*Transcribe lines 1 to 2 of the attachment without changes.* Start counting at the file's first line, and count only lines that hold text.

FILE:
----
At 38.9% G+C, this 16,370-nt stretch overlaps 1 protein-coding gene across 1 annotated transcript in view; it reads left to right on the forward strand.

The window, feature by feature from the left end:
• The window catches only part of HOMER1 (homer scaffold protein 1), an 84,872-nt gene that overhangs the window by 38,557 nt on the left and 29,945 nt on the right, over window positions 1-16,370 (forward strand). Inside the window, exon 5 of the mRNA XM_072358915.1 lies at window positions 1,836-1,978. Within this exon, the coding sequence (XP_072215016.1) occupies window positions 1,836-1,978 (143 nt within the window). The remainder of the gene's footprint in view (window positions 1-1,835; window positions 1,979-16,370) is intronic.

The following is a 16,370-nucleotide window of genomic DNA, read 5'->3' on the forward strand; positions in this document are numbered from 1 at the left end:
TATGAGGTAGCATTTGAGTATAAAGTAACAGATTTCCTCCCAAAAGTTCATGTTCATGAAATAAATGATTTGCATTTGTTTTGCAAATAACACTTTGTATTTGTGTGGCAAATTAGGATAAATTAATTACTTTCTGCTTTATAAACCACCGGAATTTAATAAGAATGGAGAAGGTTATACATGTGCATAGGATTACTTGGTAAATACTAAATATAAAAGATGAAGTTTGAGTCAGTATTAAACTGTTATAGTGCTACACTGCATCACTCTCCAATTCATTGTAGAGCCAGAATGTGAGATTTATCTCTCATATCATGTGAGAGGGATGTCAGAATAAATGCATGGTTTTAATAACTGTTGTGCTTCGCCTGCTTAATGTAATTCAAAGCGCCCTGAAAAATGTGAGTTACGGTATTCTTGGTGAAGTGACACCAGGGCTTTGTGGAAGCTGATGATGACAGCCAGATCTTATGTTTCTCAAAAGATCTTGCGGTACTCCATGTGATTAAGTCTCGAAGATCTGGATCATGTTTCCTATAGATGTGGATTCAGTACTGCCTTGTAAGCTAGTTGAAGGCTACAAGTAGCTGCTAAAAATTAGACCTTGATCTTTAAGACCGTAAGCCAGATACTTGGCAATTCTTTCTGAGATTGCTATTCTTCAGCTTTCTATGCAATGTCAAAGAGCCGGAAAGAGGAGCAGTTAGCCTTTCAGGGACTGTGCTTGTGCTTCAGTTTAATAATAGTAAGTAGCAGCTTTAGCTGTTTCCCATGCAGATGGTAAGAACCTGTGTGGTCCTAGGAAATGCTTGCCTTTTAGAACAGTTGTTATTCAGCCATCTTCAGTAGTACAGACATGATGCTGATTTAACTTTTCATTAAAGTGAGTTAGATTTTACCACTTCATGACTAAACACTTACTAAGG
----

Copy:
At 38.9% G+C, this 16,370-nt stretch overlaps 1 protein-coding gene across 1 annotated transcript in view; it reads left to right on the forward strand.

The window, feature by feature from the left end: